GREENE, Edward Lee

From Islapedia

GREENE, Edward Lee (1843-1915), professor of botany at the University of California from 1885-1895, and later at the Smithsonian.

“1885. Edward Lee Greene. Greene sailed from San Diego in April, 1885, and visited the Coronados, Todos Santos, Cedros, and Guadalupe islands, and San Quintin on the mainland, whence he returned to San Diego about the middle of May. The results of this botanical trip were published by him in several papers, adding 15 species to the flora of Guadalupe Island, seven of which were described as new.” [Nelson 1921]

In 1886, Greene was the first botanist to collect plants on San Miguel Island, and according to Ralph Hoffmann (SBMNH Museum Leaflet May 1930), “the first two plants he saw even before he landed, were new to science.”

Greene was also one of the first to collect plants on Santa Cruz Island where he found 321 species, 20 of which were new to science. He classified and named the Santa Cruz Island ironwood (Lyonothamnus aspleniifolius) based upon a specimen sent to him by Barclay Hazard. According to Jepson (1927), Greene stayed at the Main Ranch on Santa Cruz Island, often botanizing until after dark, and the Caire family often feared he had lost his way on the unfamiliar terrain. He declined the loan of a horse, and traversed the island on foot.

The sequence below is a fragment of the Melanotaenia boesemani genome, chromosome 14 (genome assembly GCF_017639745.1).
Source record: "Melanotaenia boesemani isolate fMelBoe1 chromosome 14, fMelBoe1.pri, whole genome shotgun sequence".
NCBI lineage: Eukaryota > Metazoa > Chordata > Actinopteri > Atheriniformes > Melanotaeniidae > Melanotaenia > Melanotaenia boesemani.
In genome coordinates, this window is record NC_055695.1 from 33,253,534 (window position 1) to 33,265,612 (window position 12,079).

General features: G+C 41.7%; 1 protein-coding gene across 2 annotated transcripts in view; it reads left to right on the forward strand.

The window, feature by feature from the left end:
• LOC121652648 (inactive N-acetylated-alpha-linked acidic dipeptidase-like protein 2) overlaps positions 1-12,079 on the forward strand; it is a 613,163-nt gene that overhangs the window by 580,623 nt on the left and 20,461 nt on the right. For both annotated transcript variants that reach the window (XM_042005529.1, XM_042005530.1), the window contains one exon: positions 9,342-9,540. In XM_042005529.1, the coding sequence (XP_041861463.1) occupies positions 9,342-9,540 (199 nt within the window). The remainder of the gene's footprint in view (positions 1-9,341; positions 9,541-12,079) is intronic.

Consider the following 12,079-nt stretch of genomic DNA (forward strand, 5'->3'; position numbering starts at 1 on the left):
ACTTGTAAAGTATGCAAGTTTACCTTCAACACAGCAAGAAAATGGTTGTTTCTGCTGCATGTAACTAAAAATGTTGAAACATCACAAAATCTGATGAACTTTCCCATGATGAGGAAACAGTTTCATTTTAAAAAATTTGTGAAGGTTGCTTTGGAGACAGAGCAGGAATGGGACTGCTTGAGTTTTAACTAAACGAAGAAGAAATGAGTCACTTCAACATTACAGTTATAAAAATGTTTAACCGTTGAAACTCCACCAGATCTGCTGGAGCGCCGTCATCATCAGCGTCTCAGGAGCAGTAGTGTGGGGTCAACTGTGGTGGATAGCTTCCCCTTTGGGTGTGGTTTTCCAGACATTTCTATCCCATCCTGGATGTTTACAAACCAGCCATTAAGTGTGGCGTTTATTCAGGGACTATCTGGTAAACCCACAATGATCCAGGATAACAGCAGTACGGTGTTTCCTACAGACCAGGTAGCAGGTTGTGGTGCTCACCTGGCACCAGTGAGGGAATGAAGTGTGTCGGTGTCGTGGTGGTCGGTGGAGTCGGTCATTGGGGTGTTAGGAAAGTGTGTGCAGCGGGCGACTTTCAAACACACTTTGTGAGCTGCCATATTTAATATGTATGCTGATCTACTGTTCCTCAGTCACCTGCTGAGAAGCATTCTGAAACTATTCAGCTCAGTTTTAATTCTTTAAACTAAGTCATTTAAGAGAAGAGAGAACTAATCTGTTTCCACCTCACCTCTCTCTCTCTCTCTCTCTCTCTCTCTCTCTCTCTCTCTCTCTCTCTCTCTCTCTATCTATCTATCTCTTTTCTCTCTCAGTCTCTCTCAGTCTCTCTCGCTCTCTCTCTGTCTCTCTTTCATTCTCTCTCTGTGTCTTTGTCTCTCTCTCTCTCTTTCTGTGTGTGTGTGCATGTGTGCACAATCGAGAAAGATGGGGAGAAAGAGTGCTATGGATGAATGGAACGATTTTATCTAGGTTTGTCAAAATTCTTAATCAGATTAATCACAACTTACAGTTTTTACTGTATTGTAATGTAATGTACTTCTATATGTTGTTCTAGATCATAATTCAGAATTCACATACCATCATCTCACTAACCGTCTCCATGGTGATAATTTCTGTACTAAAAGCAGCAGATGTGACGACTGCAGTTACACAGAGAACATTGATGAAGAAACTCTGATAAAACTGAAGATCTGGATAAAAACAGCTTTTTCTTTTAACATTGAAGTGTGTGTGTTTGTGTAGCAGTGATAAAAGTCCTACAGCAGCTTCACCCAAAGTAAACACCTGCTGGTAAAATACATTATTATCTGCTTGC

Fennel, an invasive European native, was established on Santa Cruz Island as early as 1886 when E. L. Green reported that this species was "thoroughly established on hillsides near the landing of Prisoners' Harbor.

Greene collected many species unknown to science on Santa Cruz and San Miguel islands. Two island endemics, the live-forever (Dudleya greenei) and the island rock rose (Helianthemum greenei) were named in his honor.

Greene collected on:

— — — — — —

[original in SCIF archives; signed "Regards of E. L. Greene"]

[original in SCIF archives; signed "Compliments of the author"]

[original in SCIF archives]

[original in SCIF archives]

Island Collections~
Anacapa Island E. L. Greene SBBG January 1893 SBBG-65447 Atriplex lentiformis subsp. breweri Plants